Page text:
My Boss Is Young Enough To Be My Child!

Mental Model of Boss

Younger Bosses

It happens to all of us–no matter how successful we are–if you stay in the workforce long enough, you’re going to have a boss younger than you.  Why does this matter?  Why do you care?  Yeah, yeah, it shouldn’t, but to most of us it does.  I’ll go back to harping about mental models.  We have a mental model of what a boss is and that we need to look up to a boss and someone who is younger doesn’t deserve that.  So why does our mental model require that our boss be older than us?  Back in the day, when people entered the organization immediately after high school or college and then moved up the organization step by step, the bosses were 55-65 year old men who retired and made room for the next person  (Oh, by the way, back in those same days, women only had some non-boss roles –I very specifically remember when people (both men and women) had the same issues with women bosses–bosses were NOT supposed to be women!!).  I know there are lots of people who don’t remember those days.  Most of the people, though, who are struggling with younger bosses now do remember those days.  In fact they are mostly from those days.  Things are different now.  It’s time to change our mental models.

I certainly had the experience of working for bosses who were older than me who were not as smart, or knowledgeable or skilled at their job as me (I’m sure it was no one who reads this blog, though:-)).  Age didn’t have anything to do with this.  Neither did race or gender or even educational backgrounds.  You aren’t guaranteed good bosses.  Given that, though, good bosses come in all shapes, sizes, ages, genders and educational backgrounds.  There are people who are younger than you who have more knowledge than you about somethings.  There are people who have less education, less experience, or talent who can be good bosses for you.  Good bosses bring what the job and the team need AT THE TIME.  So change your mental model.  Start thinking about what you need in a boss and stop assuming that someone younger than you can’t bring it.  I know twenty-somethings who are better people managers than most of the middle managers that I know.  I know fifty-somethings who can explain technology better than tech professors.  One of the very best Executives I ever knew only had a high school education, but he sure knew how to gather information and make a quick and effective decision.  He had an instinct that I’ve never seen in anyone before or since.  I had a female boss, back in the days when that was rare, who focused so completely on the customer that she changed the culture (and the profits) of the organization.  She did it before it was “THE THING TO DO.”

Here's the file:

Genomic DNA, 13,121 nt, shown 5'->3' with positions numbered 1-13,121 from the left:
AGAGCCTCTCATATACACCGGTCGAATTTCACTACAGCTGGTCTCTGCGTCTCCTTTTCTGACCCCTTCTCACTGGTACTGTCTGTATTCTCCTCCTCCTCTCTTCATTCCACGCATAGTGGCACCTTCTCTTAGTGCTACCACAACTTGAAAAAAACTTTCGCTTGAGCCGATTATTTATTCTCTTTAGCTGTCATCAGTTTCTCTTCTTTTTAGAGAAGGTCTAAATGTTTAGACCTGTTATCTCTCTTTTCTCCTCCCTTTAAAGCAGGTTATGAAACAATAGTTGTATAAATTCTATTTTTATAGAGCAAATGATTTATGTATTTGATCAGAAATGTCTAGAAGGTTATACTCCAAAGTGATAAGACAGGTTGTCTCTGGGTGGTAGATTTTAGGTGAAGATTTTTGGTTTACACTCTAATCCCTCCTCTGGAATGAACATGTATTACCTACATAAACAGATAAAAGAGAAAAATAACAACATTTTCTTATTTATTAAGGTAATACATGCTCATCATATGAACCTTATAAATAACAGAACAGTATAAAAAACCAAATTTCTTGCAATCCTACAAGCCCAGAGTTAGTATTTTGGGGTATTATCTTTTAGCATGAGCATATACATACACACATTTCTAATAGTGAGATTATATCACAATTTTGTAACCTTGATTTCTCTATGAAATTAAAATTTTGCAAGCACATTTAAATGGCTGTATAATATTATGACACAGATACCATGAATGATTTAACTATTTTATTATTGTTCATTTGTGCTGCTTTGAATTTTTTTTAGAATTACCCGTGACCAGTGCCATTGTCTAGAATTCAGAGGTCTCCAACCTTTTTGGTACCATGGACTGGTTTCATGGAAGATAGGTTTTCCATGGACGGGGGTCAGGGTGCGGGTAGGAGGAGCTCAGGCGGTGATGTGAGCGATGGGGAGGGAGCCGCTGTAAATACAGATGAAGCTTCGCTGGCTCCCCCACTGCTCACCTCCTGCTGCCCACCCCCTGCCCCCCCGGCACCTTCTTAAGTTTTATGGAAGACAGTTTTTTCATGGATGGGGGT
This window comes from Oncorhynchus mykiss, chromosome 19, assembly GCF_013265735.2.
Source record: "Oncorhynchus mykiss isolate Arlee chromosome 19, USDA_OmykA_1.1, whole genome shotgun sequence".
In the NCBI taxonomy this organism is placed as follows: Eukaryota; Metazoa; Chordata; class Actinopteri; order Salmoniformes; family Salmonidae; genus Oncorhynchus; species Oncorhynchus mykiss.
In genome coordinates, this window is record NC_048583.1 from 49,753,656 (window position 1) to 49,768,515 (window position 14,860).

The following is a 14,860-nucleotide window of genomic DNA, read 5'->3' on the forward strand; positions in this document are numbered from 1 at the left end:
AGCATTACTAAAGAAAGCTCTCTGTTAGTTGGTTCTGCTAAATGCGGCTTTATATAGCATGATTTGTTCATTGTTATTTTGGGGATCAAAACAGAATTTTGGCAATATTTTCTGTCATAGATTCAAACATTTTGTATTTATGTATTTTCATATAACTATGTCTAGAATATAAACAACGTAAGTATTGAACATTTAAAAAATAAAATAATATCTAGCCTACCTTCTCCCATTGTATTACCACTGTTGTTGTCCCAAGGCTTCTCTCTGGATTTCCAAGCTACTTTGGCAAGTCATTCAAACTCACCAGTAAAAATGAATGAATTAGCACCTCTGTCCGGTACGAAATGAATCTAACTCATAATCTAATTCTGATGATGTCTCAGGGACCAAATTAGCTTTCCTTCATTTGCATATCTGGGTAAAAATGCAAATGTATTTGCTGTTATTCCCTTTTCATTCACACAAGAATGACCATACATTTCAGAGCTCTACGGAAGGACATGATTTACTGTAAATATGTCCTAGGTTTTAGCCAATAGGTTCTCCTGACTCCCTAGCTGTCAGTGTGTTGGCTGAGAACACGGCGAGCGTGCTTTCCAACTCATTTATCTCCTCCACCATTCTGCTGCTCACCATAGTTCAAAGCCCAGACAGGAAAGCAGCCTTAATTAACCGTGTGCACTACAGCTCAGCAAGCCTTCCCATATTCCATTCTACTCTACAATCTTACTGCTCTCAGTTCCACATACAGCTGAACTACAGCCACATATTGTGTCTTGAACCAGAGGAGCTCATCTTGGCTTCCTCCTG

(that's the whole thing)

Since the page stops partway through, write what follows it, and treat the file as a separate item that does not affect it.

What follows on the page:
Mental Model Actual Bosses

My point is that you’ve GOT to stop thinking about bosses as if they should be a certain gender, race, education or age.  Ask yourself what your boss brings to the table.  What does s/he bring that you don’t have?  How and what can you learn from him?  How can you improve the chemistry/relationship with her?  How can you earn his respect?  Unless you are knocking at retirement’s door, this is not the last boss you will have.  Bosses will come in more different versions as our world changes.  Get used to it.  Get good at it.  Especially if you want to be the boss.

1 Comment

Filed under Bosses, Career Development, Career Goals, Communication, Diversity, Inclusion

One response to “My Boss Is Young Enough To Be My Child!

  1. Good article, Jo “Our” generation did raise an interesting next generation. I have one myself. In some ways our children grew up believing they are the centers of the universe. However, the more I encounter Gen X-ers and Y-ers handling leadership and decision making on the job, the more I think our kids realize the importance of being analytical and decisive managers. This is particularly true of our daughters. Maybe I say this because I just had a wonderful phone conversation with my daughter who is an insightful and effective manager at a non-profit, in addition to being a great mom, wife, and friend. Thanks for helping me reflect on this “next generation”.

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